The easiest way to understand this requirement is by understanding the illegal situation it is trying to prevent. Let’s say, for example, a woman (or minority) owns 90% of the firm (on paper), but someone else, the 10% owner, perhaps a husband or a father or a non-minority, male “partner,” put in all the start up capital, the equipment, the money, maybe the building in which the company’s offices are located. This isn’t permissible, because it’s pretty obvious that such circumstances point to the woman being only the nominal owner. And even if the legal documents of the company put her in control (on paper), the reality is it’s hard to exercise independent control over a business that someone else has funded. So, in order to ensure that owners are really driving the bus, so to speak, this regulation requires them to put their own assets at risk. 

Speaking of risk, it’s also important that the woman or minority owner’s share of the profits and losses is in proportion to her ownership interest. For example, if the owner is a 90% owner, but only shares 50% of profits and losses, then the share of the MWBE owner is not proportionate to their ownership interest.

More to come on this…

 

Subcontractor’s Claims on Federal Contracts

Direct subcontractor claims are not authorized by the Contract Disputes Act (CDA) because there is no “privity” of contract between the government and the subcontractor. Specifically, there is no direct relationship between the parties. [See United States v. Johnson Controls Inc., 713F.2d 1541 (Fed. Cir. 1983).]  A subcontractor can make a claim against the government only if it is authorized or “sponsored” by the prime contractor. (See Batteast Construction Co., ASBCA No. 30452, 89-3 BCA : 21,933.) A prime contractor can sponsor a subcontractor’s appeal only if the prime contractor may be liable to the subcontractor for the amounts claimed. If the subcontractor releases the prime contractor from liability, the prime contractor cannot pursue an appeal of behalf of the subcontractor. [Severin v. United States, 99 Ct. Cl. 435, 442-43 (1943).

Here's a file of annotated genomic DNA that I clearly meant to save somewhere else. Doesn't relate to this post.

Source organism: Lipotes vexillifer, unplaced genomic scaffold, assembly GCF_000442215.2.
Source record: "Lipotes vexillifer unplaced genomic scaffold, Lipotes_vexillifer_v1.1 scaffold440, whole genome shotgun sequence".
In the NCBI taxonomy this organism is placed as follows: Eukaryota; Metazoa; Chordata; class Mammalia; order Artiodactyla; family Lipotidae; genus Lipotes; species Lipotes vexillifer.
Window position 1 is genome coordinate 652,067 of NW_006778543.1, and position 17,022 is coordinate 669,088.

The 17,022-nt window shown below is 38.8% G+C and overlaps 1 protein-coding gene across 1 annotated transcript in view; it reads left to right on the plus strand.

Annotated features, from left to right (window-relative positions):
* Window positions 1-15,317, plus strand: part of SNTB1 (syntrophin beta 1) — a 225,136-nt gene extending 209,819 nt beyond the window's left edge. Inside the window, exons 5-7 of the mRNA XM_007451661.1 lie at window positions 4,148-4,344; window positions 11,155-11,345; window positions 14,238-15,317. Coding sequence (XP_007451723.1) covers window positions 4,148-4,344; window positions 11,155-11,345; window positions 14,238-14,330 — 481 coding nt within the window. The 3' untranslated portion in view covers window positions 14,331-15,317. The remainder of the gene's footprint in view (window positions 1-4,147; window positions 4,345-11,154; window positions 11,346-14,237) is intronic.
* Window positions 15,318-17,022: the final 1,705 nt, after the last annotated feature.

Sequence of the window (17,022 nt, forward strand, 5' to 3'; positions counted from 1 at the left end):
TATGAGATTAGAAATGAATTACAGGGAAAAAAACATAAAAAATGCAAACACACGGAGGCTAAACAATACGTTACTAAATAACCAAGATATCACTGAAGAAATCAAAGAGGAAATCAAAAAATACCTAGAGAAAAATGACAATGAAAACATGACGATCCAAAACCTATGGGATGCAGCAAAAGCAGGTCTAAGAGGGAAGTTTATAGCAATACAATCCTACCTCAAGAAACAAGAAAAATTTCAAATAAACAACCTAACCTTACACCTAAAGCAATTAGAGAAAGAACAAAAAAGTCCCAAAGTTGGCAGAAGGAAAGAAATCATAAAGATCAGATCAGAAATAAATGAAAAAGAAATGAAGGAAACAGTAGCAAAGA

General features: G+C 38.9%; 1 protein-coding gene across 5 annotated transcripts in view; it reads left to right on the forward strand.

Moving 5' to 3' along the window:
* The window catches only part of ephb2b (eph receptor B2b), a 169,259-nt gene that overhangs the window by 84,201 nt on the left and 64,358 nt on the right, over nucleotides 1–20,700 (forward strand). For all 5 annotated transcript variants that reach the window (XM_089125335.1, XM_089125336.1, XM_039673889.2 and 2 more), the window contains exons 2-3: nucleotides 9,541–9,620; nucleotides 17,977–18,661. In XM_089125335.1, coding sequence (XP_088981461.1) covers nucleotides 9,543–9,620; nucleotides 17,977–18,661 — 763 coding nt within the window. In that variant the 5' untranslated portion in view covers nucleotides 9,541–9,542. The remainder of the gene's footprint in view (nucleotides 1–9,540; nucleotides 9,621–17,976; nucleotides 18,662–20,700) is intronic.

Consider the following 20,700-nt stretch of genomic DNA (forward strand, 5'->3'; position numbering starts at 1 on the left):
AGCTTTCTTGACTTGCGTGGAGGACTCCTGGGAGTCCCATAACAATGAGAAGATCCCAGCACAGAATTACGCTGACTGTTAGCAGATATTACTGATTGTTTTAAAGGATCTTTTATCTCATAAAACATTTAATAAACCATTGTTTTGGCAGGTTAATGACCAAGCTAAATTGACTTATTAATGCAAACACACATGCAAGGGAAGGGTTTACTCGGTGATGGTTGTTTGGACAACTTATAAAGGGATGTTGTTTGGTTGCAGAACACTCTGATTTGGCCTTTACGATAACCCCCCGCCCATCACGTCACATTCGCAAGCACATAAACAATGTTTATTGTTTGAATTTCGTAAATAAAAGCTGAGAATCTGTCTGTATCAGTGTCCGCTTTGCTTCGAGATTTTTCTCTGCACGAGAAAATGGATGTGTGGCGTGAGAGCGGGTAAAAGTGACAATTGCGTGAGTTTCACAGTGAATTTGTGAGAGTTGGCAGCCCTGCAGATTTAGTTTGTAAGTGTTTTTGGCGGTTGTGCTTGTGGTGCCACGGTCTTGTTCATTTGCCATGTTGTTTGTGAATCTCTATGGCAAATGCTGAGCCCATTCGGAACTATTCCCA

Protect Subcontractors from Bad Project Owners with these Words

It can’t be done, they say. You’re a subcontractor on a project with an owner that has screwed up everything from day one, and you want to sue the owner directly for damages because of project mismanagement so bad it should be criminal, but it can’t be done, they tell you. Filing a mechanic’s lien won’t work. The time to do that has expired. So have your payment bond rights.

You can’t sue the owner because you don’t have a contract with him, they say. You can sue the prime, they say. But she didn’t do anything wrong.